Tigmanshu Dhulia's Paan Singh Tomar, about an athlete-turned-dacoit, won the best film. The much-versatile Irrfan was named the best actor for the same film, and he shared the title with actor Vikram Gokhale, who was honoured for the performance in Marathi film Anumati.
A healthy mix of Bollywood, southern, Marathi and Bengali cinema took away the accolades at the 60th National Film Awards, announced in New Delhi on Monday. Movies with offbeat themes and unconventional treatment shone the brightest.
Tigmanshu Dhulia's Paan Singh Tomar, about an athlete-turned-dacoit, won the best film. The much-versatile Irrfan was named the best actor for the same film, and he shared the title with actor Vikram Gokhale, who was honoured for the performance in Marathi film "Anumati".
Actress Usha Jadhav won the best actress title for playing a rustic housewife in Marathi film Dhag, which won the best director's gong for Shivaji Lotan Patil. The award for the best female playback singer was conferred on Samhita for the song Palakein naa moon don from the Marathi film Aarti Anklekartikekar.
In the feature film category, a total of 38 films from 14 languages have been selected for the awards.
One could say Bollywood was shining, courtesy unique films like Kahaani, Vicky Donor, Paan Singh Tomar, OMG: Oh My God! and Dekh Indian Circus, which won multiple awards. However, it was surprising how Barfi!, which was India's entry for the Oscars this year, didn't find a single mention.
Sujoy Ghosh won the best screenplay writer (original) for Kahaani, which won Namrata Rao a best edition National Award, and even a special mention for actor Nawazuddin Siddiqui. The actor also made a mark for himself with other films like Gangs Of Wasseypur, Talaash and Dekh Indian Circus.
Vicky Donor, a film on a youngster who plays a sperm donor, won three gongs - best film providing wholesome entertainment (jointly with Malayalam film 'Vicky Donor'), best supporting actor for Anu Kapoor and best supporting actress with Dolly Ahluwalia.Actress Parineeti Chopra won a special mention for Ishaqzaade.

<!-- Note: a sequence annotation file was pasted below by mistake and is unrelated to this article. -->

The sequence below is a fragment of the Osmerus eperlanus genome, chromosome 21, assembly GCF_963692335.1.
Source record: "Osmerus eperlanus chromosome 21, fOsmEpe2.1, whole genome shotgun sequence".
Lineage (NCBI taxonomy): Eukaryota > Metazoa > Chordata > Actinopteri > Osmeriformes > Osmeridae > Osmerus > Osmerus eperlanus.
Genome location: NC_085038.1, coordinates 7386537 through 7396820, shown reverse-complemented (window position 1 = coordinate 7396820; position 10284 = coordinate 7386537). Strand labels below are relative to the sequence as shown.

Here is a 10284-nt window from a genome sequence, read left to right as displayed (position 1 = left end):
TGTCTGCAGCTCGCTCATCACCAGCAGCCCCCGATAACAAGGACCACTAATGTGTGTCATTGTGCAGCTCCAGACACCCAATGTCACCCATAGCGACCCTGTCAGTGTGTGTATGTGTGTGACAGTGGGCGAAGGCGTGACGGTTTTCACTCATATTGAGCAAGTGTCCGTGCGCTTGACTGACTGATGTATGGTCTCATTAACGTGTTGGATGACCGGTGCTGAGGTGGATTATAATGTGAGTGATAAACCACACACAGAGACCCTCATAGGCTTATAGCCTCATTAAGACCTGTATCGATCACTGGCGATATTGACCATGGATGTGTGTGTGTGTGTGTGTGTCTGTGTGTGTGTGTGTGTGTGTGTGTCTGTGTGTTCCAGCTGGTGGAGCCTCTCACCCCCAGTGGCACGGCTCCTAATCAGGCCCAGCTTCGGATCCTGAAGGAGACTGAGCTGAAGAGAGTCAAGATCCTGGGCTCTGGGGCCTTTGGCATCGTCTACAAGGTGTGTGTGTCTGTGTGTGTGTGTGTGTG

The music category saw ace composer Shankar Mahadevan get the best male playback singer award for the song Bolo na from the film Chittagong, for which Prasoon Joshi got the best lyrics award.
The best adapted screenplay went to Bhavesh Mandalia and Shri Umesh Shukla for OMG: Oh My God!, a big screen version of a Gujarati play.
Several Malayalam films also tasted success in the 31 categories across which awards were announced.
Four awards out of the 13 picked by Malayalam movies were shared, including the Indira Gandhi Award for the best debut film of a director. 101 Chodiyangal was named the winner jointly with Hindi film Chittagong.
Actress Kalpana won a shared best supporting actress trophy for Thanichalla Njan. The best child artist award too has been shared by Minon for 101 Chodiyangal and Virendra Pratap for Dekh Indian Circus.
Anjali Menon won the best dialogue award for Malayalam film Ustad Hotel, which also won a posthumous special mention for ace actor Thilakan, who passed away in September last year.
A special jury award has been conferred on Rituparno Ghosh for Bengali film Chitrangadha. The award for the best choreography has been conferred on Birju Maharaj for the Tamil film Vishwaroopam, while Tamil blockbuster Eega won for its awe-inspiring visual effects.